Saturn's moon Tethys near the rings

Photojournal: PIA08138

March 21, 2006

This perspective, from just beneath Saturn's ringplane, gives the rings a pointed appearance and captures a few clumps at the edge of the narrow F ring. Tethys (1,071 kilometers, 665 miles across) floats peacefully in the distance.

The image was taken in visible light with the Cassini spacecraft narrow-angle camera on Feb. 12, 2006, at a distance of approximately 4.1 million kilometers (2.6 million miles) from Tethys. The image scale is 25 kilometers (16 miles) per pixel on Tethys.

The Cassini-Huygens mission is a cooperative project of NASA, the European Space Agency and the Italian Space Agency. The Jet Propulsion Laboratory, a division of the California Institute of Technology in Pasadena, manages the mission for NASA's Science Mission Directorate, Washington, D.C. The Cassini orbiter and its two onboard cameras were designed, developed and assembled at JPL. The imaging operations center is based at the Space Science Institute in Boulder, Colo.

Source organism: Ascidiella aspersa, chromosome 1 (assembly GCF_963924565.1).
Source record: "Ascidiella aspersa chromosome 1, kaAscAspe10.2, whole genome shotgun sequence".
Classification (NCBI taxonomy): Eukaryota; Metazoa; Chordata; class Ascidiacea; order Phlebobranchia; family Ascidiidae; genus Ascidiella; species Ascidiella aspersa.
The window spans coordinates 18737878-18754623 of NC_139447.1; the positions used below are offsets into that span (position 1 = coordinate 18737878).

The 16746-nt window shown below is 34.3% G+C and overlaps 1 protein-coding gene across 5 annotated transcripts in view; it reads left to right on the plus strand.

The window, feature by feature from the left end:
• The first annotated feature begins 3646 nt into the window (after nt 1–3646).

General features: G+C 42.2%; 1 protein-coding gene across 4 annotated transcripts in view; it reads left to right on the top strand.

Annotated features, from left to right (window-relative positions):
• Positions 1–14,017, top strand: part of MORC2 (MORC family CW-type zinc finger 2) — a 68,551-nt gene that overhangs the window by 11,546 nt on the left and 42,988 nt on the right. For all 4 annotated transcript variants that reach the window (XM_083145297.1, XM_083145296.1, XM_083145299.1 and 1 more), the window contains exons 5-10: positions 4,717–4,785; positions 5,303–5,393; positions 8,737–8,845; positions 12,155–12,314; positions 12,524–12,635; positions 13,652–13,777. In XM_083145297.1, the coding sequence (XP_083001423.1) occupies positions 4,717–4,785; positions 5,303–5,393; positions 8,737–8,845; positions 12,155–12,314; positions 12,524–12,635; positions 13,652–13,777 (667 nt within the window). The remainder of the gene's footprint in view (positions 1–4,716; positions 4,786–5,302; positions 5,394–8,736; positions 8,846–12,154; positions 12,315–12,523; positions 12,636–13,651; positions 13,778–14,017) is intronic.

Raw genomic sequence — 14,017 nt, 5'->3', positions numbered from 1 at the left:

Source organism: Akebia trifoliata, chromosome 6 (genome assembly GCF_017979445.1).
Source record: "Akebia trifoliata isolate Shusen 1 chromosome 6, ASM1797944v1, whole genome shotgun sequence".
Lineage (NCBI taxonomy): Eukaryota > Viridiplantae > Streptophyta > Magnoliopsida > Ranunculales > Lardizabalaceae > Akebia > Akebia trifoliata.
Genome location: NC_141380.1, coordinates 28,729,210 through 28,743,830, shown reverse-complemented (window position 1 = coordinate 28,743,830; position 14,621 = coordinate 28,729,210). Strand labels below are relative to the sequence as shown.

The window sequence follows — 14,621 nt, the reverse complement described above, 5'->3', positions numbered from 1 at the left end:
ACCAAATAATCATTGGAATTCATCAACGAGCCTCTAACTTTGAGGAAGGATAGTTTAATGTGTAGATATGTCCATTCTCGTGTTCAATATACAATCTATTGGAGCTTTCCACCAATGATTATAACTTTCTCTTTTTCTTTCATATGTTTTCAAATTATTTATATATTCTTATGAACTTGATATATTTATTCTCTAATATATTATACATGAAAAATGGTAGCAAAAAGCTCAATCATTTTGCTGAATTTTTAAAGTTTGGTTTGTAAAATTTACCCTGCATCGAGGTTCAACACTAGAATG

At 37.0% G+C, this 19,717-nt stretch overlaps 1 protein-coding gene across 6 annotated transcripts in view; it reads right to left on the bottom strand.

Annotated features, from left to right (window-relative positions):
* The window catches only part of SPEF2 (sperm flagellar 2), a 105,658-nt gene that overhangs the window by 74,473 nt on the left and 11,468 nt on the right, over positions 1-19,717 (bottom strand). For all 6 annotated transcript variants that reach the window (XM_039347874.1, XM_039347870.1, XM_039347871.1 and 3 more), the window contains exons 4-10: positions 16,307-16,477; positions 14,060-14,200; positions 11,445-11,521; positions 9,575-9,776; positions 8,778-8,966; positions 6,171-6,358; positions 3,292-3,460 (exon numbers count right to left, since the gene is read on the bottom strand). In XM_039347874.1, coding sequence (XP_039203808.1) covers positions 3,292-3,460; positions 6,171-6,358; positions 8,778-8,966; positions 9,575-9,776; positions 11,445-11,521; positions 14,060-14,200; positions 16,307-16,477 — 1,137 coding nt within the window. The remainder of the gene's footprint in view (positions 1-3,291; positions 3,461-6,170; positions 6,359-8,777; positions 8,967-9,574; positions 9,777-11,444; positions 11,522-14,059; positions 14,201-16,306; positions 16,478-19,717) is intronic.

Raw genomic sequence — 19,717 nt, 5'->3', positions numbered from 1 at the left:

For more information about the Cassini-Huygens mission visit http://saturn.jpl.nasa.gov . The Cassini imaging team homepage is at http://ciclops.org .

Credit: NASA/JPL/Space Science Institute

ENLARGE